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Stanley Livingston Poster

Biography

Jump to: Overview (3) | Mini Bio (1) | Spouse (1) | Trivia (4) | Personal Quotes (4)

Overview (3)

Date of Birth 24 November 1950Los Angeles, California, USA
Birth NameStanley Bernard Livingston
Height 5' 6" (1.68 m)

Mini Bio (1)

Stanley Livingston was born on November 24, 1950 in Los Angeles, California, USA as Stanley Bernard Livingston. He is an actor and producer, known for My Three Sons (1960), Please Don't Eat the Daisies (1960) and In the Picture (2012). He was previously married to Sandra L. Goble.

Spouse (1)

Sandra L. Goble (28 November 1968 - 1974) (divorced) (1 child)

Trivia (4)

At 18 he married a go-go dancer, Sandra Livingston. The six-year marriage ended in 1974. The marriage produced a daughter, Samantha Livingston.
Played the brother of his real-life brother Barry Livingston on My Three Sons (1960).
His acting mentor was the late Fred MacMurray.
Directing children's shows for PBS [April 2002]

Personal Quotes (4)

The name Chip Douglas is probably going to be on my tombstone. That's neither good nor bad; it's just a fact of life.
[asked if Fred MacMurray, who played Steve Douglas, had a problem with co-star Tim Considine wanting to direct episodes of the CBS version of My Three Sons (1960), after he left the ABC version at the end of the 1964-65 season] It was difficult. The other problem was we never shot 1 show. We shot, maybe, like 4 to 5 shows a day, because Tim was going to become a director. How would they work that out, if you weren't working, if you weren't doing shows back to back? And then I think Fred MacMurray felt uncomfortable having one of the actors, and particularly somebody that young, directing them. He just kind of made it known that he preferred it was, "And then, Tim, when you're young and dumb, you're outta here!" Something could've probably been worked out.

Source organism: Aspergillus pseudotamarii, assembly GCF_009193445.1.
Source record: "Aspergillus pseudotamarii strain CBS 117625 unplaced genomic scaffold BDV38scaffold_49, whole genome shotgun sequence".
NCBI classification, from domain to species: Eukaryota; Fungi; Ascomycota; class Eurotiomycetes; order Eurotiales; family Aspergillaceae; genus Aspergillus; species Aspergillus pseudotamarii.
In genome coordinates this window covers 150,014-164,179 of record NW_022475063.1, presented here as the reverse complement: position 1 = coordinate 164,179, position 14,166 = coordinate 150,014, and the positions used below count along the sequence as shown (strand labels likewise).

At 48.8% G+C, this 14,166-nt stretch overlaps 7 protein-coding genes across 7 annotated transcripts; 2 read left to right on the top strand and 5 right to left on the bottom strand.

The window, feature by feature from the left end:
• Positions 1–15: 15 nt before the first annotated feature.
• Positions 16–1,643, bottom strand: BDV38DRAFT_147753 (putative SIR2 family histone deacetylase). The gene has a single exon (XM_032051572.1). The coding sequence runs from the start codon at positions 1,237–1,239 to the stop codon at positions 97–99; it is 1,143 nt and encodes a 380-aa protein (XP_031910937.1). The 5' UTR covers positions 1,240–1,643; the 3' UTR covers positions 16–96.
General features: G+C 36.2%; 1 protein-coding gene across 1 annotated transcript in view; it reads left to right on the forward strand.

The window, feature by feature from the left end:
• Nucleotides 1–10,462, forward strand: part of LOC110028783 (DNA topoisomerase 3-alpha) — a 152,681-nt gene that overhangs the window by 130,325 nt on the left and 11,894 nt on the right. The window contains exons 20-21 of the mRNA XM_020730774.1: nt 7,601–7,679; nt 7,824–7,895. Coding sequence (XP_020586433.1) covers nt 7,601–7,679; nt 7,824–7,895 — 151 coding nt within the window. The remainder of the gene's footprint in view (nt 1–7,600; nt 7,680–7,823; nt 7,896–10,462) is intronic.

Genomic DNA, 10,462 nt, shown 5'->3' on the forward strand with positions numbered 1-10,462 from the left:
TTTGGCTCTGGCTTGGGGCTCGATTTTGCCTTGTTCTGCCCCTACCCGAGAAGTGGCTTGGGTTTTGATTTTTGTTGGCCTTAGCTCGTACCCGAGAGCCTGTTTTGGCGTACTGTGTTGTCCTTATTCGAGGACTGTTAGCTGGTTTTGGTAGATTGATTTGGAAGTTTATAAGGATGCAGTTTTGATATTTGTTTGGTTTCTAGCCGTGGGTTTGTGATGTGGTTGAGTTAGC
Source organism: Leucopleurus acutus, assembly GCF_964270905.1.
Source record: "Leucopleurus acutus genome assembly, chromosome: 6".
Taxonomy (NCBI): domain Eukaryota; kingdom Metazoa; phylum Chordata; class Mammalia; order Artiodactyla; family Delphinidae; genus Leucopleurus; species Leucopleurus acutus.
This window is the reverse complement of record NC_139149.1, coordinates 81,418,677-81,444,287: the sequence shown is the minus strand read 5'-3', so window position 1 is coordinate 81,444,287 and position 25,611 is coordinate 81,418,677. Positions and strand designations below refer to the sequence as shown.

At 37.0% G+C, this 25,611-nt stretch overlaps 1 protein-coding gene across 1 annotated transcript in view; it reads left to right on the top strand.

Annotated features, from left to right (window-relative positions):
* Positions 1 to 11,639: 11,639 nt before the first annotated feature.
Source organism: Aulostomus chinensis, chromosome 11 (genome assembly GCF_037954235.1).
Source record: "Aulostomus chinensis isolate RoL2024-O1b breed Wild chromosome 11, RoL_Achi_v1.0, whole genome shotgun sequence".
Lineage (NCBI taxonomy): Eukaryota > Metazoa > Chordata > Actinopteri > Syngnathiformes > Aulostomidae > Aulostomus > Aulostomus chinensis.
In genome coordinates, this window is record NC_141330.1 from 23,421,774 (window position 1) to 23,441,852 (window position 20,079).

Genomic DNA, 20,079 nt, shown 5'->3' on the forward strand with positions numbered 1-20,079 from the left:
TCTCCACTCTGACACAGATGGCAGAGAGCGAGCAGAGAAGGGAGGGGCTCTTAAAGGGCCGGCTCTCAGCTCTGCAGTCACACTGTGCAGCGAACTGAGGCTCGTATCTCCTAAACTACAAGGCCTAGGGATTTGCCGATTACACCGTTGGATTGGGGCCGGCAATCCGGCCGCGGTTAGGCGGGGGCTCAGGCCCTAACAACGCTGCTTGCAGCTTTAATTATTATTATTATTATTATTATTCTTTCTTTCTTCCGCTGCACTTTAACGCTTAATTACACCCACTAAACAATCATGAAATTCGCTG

[on his on- and off-screen chemistry with Fred MacMurray, who played Steve Douglas] It was great, he was a huge movie star when he came to the show, and that's saying something. I think the younger generation looks at the show, they don't realize that would be like Mel Gibson or Michael Douglas deciding to do a TV series now, that's how it was when Fred came to the show.
[Of Fred MacMurray] He was pretty much like his son, and there wasn't any kind of pretense, and like I say [for a movie star of his stature], he was an accessible guy, and just very down-to-earth, nothing pretentious about him of the movie stars who lived in Bel-Air. Fred lived in nice Brentwood, but if you see the house, you probably dropped by the My Three Sons (1960) house, you know? {Not] one of these Xanadu mansions or anything, and he was basically a guy from the Midwest, Midwest sensibilities, and even though he was super, super wealthy, just really had modest taste and just really [wanted] to be accepted as your average Joe. I mean, he drove a Pontiac station wagon that happened to be our sponsor, so he wanted to buy a car, that was cool, and his wife would pack a brown-paper-bag lunch . . . Perino's or Chasen's [well-known eateries for Hollywood stars] every day, [he] just wasn't interested.

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